Extreme Temperature Diary- June 15, 2018/ Hot Topic: Antarctic Assessment

Friday June 15th… Dear Diary. The main purpose of this ongoing post will be to track United States extreme or record temperatures related to climate change. Any reports I see of ETs will be listed below the main topic of the day. I’ll refer to extreme or record temperatures as ETs (not extraterrestrials)😊. Here is today’s main climate change related hot topic: 

Antarctic Assessment

It was definitely the top climate news of the week with everybody and their mother writing articles or blogging  about NASA’s new findings about the rate of Antarctic ice loss. I don’t want this site to parrot others, but I would be remiss if I didn’t mention new Antarctic assessments, which we will put in the old “how soon how bad” file. After reading some of the myriad pieces on the subject, which one can easily Google, I’ll just refer to this one article:


Quoting from Chris Mooney’s Washington Post article:

“Antarctica’s ice sheet is melting at a rapidly increasing rate, now pouring more than 200 billion tons of ice into the ocean annually and raising sea levels a half-millimeter every year, a team of 80 scientists reported Wednesday.”

“The melt rate has tripled in the past decade, the study concluded. If the acceleration continues, some of scientists’ worst fears about rising oceans could be realized, leaving low-lying cities and communities with less time to prepare than they had hoped.”

“Antarctica, the planet’s largest ice sheet, lost 219 billion tons of ice annually from 2012 through 2017 — approximately triple the 73 billion-ton melt rate of a decade ago, the scientists concluded. From 1992 through 1997, Antarctica lost 49 billion tons of ice annually.”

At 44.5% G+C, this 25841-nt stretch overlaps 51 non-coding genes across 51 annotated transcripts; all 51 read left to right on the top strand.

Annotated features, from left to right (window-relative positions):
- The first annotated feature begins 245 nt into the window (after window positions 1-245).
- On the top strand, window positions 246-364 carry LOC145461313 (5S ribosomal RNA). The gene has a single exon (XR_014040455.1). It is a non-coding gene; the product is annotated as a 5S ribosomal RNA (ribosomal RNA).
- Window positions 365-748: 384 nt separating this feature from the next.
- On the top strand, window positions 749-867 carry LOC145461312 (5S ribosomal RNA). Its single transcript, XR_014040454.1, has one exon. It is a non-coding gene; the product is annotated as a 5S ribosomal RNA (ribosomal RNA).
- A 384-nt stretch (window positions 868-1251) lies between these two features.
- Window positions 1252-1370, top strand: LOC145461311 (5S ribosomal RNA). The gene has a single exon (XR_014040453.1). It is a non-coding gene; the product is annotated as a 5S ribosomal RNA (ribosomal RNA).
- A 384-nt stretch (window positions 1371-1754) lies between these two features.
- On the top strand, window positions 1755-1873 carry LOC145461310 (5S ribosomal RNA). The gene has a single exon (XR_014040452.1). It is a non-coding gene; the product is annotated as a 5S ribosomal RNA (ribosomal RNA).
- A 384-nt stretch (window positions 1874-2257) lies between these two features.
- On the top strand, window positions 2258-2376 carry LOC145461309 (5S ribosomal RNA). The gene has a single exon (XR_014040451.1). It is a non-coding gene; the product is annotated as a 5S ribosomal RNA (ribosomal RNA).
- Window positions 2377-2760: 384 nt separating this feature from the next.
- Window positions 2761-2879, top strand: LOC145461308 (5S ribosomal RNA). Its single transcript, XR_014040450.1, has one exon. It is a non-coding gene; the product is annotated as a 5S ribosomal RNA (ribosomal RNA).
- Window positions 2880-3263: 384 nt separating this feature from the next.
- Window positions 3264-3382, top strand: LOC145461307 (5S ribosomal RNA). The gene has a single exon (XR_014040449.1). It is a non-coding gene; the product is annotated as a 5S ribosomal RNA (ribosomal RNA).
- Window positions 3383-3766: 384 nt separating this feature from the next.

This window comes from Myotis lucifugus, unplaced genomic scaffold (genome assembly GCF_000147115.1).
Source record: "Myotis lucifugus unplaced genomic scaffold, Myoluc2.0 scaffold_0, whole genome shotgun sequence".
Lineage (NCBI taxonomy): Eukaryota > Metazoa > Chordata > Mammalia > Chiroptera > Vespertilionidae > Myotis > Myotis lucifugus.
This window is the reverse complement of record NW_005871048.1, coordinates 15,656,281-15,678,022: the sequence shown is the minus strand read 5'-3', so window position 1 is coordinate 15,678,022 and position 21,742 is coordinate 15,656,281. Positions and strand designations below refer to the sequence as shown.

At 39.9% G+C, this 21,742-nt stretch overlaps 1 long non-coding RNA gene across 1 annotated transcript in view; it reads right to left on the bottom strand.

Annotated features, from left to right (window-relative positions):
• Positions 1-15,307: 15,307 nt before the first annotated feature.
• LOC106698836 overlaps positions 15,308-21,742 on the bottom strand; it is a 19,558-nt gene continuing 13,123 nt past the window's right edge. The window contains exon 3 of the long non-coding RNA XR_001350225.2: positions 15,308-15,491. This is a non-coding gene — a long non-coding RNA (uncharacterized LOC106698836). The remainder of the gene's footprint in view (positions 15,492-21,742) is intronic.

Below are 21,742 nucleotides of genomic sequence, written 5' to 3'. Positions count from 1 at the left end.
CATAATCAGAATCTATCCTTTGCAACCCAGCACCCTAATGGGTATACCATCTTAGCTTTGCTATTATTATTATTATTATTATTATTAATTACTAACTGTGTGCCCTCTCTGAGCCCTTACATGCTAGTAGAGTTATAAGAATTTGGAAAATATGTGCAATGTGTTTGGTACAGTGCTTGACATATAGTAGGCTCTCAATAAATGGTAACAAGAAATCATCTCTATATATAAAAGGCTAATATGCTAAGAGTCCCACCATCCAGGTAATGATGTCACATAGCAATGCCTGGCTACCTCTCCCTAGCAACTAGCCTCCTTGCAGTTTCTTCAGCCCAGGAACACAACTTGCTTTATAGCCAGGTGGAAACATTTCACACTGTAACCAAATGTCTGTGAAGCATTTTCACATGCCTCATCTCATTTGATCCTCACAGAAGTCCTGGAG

Ever since I started following the climate issue the hot summer in which Dr. James Hansen gave his testimony before Congress in 1988 each progressive study thereafter has shortened the time which the planet’s populace must act to stabilize our biosphere. Back around 1990 I thought that Arctic and Antarctic ice decimation leading to civilization threatening sea level rise was centuries away. Maybe I too am in denial along with a few other climate gurus thinking that wholescale mitigation the next couple of decades will prevent catastrophic sea level rise. Maybe all efforts are too late, and most tipping points have already been tripped. Certainly when I read reports like the big one from this week I’m thinking more and more that all hope is lost.

What I do know is that the more additional carbon is dumped into the atmosphere the hotter the planet will get, and thus the worse future environmental problems will be for subsequent generations. What if all major coastal cities are eventually swamped in the next hundred years? Certainly there is room to adapt, pulling away from the coast. What may not be too adaptable is if the planet’s average temperature gets up to say +3, 4, 5C or higher such that some typically torrid areas today are eventually too hot for human life to exist.

So, even if the consensus among climate scientists the next few years determines that the environmental Titanic will sink, keep up the good fight against carbon pollution. Your progeny will thank you.


In other news:

In first 1/2 of June, the U.S. has been generally drier than average, with the exception of a swath from North Dakota across to the DelMarVa region. The desert southwest is living up to its name, and after a drenching May, Florida has been fairly dry. Latest map inset.

Advisories for the current heatwave have expanded in the Midwest. We are also seeing the wild combo of fire and flood scenarios simultaneously taking place in the Southwest:

Saturday marginally dangerous heat will be prevalent across much of the nation with the core of the worst conditions remaining over the mid Mississippi Valley:

 Moisture streaming northward from what was Bud will cool the four corners states. Phoenix may fail to reach 90F. 

Dear Diary: Here are today’s national maxes:
Temperatures made it into the low 100s across a large part of the central Plains today.

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The Climate Guy

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